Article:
In a way, we can look at the impacts of Katrina as an example of the multi-year impacts of mass flooding in an urban area. Katrina is estimated to have caused $108 billion of damages, and 10 years after Katrina, New Orleans’ population (1.252 million) has still not returned to its pre-Katrina population (1.386 million), nor has its housing units and businesses returned to pre-2005 levels [1].

[1] See, e.g., “Hurricane Katrina: Facts, Damage & Aftermath,” Kim Ann Zimmermann, LiveScience (Aug. 27, 2015), available at http://www.livescience.com/22522-hurricane-katrina-facts.html

On November 7, 2016, HCL commented on Thinking Outside the Box :

Hi – I enjoyed reading your article on the climate change challenges presented by cardboard packaging. As you allude in your article, I feel that people sometimes view 100% cardboard recycling rates as a zero sum game. However, as you point out, there are vast energies expended during the full life cycle of a cardboard box, including carbon emitting reprocessing, burning, and reverse logistics.

Unfortunately, I’m not expecting material changes to come from a company like Packaging Corporation of America (“PCA”). While your list of environmental actions taken by PCA is quite impressive, I feel that the real change has to happen with runaway consumerism. Therefore, I see a greater role being played by fulfillment centers, such as Amazon or Walmart. As these companies increasingly focus on “last mile” delivery, hopefully they will find ways to ship products with less cardboard packaging–or even eliminate it altogether. Would PCA get on “board” with such a no-packaging future, or a future where they swap volume for innovative packaging design (as you promote in your article)? Time will tell…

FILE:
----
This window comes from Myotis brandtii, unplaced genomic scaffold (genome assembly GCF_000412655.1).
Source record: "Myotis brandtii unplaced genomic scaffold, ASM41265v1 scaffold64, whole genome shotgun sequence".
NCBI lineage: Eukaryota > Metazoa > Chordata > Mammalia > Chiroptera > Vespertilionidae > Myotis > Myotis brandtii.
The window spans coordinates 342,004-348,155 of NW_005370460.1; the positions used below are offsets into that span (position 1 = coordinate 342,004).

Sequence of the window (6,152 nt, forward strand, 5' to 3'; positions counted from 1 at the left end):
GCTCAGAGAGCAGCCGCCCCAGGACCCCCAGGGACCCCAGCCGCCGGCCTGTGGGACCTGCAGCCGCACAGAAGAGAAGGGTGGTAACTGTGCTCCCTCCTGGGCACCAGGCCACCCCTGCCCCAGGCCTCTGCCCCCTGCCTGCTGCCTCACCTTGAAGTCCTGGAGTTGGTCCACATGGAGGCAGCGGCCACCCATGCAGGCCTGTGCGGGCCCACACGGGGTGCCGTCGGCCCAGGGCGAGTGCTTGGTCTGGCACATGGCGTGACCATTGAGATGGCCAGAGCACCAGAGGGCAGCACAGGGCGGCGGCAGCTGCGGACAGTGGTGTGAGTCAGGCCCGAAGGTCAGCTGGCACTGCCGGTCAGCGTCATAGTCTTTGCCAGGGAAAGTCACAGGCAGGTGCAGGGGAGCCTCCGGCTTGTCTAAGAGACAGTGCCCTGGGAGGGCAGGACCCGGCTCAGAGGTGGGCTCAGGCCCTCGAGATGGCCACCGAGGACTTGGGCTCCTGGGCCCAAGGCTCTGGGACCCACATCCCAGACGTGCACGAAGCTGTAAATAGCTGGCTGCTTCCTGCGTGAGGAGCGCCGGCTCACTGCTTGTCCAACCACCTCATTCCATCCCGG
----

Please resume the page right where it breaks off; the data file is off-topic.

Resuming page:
On November 7, 2016, HCL commented on Keep on trucking: An overlooked lever for sustainability :

Thanks for starting the conversation Vincent. At this point, I don’t think a partnership with Tesla or other EV innovators would make much sense for two main reasons. First, Daimler Trucks (“DT”) is leading the pack in “greening” big rigs, and I feel that bringing on other partners would only slow DT down. Second, the engineering and vehicular necessities of hauling 80,000 lbs. of equipment and cargo along highways and city streets is far more demanding than a 4,000-5,000 lbs. passenger vehicle [1].

I also think an Tesla-Gigafactory-sized bet might miss its mark. The average commercial truck on U.S. roads is growing older, not younger. A recent study shows that the average age of commercial vehicles was 12.5 years in 2007, and was 14.8 years in 2014 [2]. DT should be cautious, focusing on reaching the right solution rather than reaching a solution as soon as possible.

Nevertheless, I do agree with PThatai that DT must continue to focus on “innovat[ing] in a large way”. The Urban eTruck is a perfect focus for the company. At our trucking company, we recently rolled out a fleet of half-natural gas and half-electric urban “last mile” delivery trucks. Focusing on greening smaller trucks with less hauling demands is a good start to fixing this very large problem.

[1] “How Much Does Model S Weigh – The Definitive Answer”, Forums – Tesla Motors, Inc., available at https://forums.tesla.com/forum/forums/how-much-does-model-s-weigh-definitive-answer

[2] See, e.g., “Class 8 Commercial Vehicles Continue to Drive Overall U.S. Commercial Vehicle Demand, IHS Says,” available at http://news.ihsmarkit.com/press-release/automotive/class-8-commercial-vehicles-continue-drive-overall-us-commercial-vehicle-de